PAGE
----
After studying Polynesian oral histories, unpublished research, and wood carvings, experts now believe that the Māori sailors arrived in Antarctica more than a millennium before anyone else.
The first recorded attempts to reach Antarctica came in the 1820s, with Russian sailors describing a barren landscape and treacherous frozen seas. But new research now suggests that Māori sailors got there before anyone else — 1,200 years ago.
The first Māori vessel arrived at the icy and southernmost continent in the seventh century. The theory is well-founded by a combination of traditional oral histories and written ethnographic tales.
A study published in the Journal of the Royal Society of New Zealand reveals that a chief named Hui Te Rangiora captained a vessel called Te Ivi o Atea and sailed all the way to Antarctica.
“In some narratives, Hui Te Rangiora and his crew continued south. A long way south,” the study’s authors write. “In so doing, they were likely the first humans to set eyes on Antarctic waters and perhaps the continent.”
The study was led by conservation biologist Priscilla Wehi from Manaaki Whenua Landcare Research. She and her team combed through so-called “grey literature,” reports and documents that don’t appear in traditional academic sources.
Until now, documentation of a Māori vessel discovering Antarctica has never been publicly shared. But Indigenous New Zealanders have long known the story of the Te Ivi o Atea, whose crew described visiting a “dark place not seen by the sun” with “frozen seas” and mountains whose summits were “completely bare and without vegetation on them.”
“We didn’t discover this, it’s a known narrative,” Wehi told The New Zealand Herald.
“Hui Te Rangiora’s voyage and return are part of the history of the Ngāti Rārua people, and these stories appear in a number of carvings,” she said.
“The narratives of under-represented groups and their connection to Antarctica remain poorly documented and acknowledged in the research literature. This paper begins to fill that gap.”
Furthermore, this particular voyage wasn’t the last time Māori traveled to Antarctica. The “Heroic Age” of exploration in the late 1800s and early 1900s saw Māori assist white sailors in reaching the continent. And they were present among the crew of expeditions led by Captain Robert Falcon Scott and Roald Amundsen.
“We found connection to Antarctica and its waters have been occurring since the earliest traditional voyaging, and later through participation in European-led voyaging and exploration, contemporary scientific research, fishing, and more for centuries,” Wehi said.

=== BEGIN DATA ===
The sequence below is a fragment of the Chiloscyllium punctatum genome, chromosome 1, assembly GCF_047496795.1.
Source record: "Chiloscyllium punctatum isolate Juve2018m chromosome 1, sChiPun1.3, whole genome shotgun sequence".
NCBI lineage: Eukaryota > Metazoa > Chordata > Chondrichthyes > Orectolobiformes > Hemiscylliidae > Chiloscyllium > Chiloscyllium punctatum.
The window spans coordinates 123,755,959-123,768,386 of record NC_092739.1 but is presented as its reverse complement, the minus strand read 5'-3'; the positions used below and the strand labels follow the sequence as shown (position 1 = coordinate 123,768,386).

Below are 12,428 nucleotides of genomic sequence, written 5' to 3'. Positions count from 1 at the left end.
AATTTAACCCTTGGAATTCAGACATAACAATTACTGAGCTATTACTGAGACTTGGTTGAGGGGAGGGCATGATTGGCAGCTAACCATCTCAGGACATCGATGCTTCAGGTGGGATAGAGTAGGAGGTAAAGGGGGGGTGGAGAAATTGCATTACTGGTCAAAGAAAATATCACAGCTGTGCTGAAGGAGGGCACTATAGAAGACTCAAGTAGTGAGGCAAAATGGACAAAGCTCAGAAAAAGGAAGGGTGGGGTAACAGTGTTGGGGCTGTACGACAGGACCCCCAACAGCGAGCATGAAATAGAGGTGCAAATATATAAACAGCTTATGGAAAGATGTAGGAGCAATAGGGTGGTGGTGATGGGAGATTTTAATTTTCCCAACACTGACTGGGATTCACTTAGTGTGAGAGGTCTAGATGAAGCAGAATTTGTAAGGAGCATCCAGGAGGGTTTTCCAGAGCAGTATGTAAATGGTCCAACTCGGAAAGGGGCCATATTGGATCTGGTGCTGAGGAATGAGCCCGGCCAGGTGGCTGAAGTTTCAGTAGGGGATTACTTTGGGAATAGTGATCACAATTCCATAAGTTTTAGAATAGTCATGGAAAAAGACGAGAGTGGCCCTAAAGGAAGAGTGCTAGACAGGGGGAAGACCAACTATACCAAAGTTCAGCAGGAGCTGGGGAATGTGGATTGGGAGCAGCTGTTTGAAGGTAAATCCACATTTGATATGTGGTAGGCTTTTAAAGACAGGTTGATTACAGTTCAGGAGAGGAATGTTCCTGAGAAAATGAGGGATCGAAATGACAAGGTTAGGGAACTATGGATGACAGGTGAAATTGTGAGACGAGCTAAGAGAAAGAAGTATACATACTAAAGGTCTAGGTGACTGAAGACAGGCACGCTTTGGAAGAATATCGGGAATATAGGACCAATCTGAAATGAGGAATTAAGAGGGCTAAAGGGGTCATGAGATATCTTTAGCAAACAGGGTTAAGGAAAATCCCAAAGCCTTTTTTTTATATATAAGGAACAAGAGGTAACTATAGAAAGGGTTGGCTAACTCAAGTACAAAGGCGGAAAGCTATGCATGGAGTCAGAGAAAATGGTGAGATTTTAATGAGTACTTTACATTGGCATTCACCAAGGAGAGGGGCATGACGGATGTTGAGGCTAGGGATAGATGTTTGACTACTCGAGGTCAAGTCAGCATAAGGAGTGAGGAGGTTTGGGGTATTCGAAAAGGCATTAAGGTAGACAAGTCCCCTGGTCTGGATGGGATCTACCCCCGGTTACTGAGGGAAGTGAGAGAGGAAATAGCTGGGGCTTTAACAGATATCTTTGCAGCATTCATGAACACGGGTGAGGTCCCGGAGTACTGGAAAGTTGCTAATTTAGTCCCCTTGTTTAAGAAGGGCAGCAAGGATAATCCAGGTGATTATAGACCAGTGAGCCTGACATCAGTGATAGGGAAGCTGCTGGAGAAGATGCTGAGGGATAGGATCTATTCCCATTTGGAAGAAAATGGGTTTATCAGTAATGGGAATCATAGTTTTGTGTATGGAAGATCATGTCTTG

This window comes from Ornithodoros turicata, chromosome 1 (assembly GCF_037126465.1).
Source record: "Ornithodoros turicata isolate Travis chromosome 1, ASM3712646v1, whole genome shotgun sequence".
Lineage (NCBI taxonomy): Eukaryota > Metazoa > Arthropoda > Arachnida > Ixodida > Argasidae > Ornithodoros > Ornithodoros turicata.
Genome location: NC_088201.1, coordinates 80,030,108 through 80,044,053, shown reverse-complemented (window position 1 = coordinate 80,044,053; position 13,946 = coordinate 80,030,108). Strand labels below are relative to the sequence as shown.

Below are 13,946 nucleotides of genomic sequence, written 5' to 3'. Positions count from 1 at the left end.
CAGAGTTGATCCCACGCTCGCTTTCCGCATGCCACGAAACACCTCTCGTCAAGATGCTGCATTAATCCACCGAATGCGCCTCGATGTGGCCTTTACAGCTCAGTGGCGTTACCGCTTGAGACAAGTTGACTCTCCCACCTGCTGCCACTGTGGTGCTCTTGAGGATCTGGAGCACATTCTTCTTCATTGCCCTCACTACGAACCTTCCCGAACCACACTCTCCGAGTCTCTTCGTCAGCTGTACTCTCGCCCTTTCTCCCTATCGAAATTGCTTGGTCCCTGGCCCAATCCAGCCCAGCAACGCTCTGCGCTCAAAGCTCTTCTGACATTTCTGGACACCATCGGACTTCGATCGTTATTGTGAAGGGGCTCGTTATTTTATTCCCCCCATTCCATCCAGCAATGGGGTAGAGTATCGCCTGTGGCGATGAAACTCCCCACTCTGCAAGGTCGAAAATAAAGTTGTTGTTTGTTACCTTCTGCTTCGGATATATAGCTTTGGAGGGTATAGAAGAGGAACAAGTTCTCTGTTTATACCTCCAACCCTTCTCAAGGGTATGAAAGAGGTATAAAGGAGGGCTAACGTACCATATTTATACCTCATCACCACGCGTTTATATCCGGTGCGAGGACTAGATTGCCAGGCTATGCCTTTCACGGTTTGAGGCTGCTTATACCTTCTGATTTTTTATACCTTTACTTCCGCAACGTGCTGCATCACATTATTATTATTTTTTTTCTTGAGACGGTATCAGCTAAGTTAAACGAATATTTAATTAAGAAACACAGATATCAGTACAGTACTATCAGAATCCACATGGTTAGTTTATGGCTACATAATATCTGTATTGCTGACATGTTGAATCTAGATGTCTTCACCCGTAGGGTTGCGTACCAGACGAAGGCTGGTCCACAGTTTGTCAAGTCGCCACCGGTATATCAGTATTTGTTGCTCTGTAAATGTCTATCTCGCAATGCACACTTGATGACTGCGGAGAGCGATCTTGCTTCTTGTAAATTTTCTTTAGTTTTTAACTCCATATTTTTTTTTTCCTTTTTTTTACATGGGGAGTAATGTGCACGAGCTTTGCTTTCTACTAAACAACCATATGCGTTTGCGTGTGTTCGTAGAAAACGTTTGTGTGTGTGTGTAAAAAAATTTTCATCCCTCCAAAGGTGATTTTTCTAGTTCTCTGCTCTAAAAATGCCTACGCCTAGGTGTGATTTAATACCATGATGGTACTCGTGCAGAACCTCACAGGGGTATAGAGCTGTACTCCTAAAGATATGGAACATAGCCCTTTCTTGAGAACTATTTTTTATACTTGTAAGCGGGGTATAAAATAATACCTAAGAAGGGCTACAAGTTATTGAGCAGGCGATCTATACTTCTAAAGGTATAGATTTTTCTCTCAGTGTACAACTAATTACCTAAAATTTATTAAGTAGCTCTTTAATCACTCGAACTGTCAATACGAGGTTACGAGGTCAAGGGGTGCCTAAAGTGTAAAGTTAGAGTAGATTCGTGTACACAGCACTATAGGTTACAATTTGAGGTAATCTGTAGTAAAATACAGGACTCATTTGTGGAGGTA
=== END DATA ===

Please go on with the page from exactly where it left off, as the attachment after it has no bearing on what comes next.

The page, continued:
The narratives of travel to Antarctica have been largely focused on male European explorers for the last 200 years. Wehi’s goal in compiling Indigenous records is to diversify that picture, not merely to balance representation but to provide appropriate credit to those who came before.
“Taking account of responsibilities to under-represented groups, and particularly Māori as Treaty partners, is important for both contemporary and future programs of Antarctic research, as well as for future exploration of New Zealand’s obligations within the Antarctic Treaty System,” she said.
Historians have long believed that the first confirmed sighting of Antarctica came in 1820 when a Russian expedition set its eyes on the mainland. A year later, the first person to have been confirmed setting foot on the continent was an American explorer named John Davis.
And, until now, A Māori man named Te Atu was thought to be the first New Zealander to set his sights on Antarctica. He did so as part of the United States Exploring Expedition in 1840. It’s increasingly clear, however, that Māori sailors had the maritime skills to navigate these waters far earlier.
“Māori participation in Antarctic voyaging and expedition has continued to the present day but is rarely acknowledged or highlighted,” said Wehi. “For Māori on these voyages, seafaring skills were the critical currency.”
Ultimately, Wehi’s research may well be the tip of the iceberg of a tidal wave of Indigenous accounts to come. For now, she is working hard at including Māori in her programs and continuing to comb through non-traditional sources.
“Our job was to bring together all the information and communicating it to the world,” she said.
“History tends to be told by one voice and there’s often a dominant narrative. Often Indigenous history and even women’s history becomes invisible, so for me it’s about making that history visible.”
After reading about Māori sailors possibly having reached Antarctica before Europeans, explore the disturbing story of the Mokomokai heads of the Māori tribesmen. Then, learn the truth about who discovered America.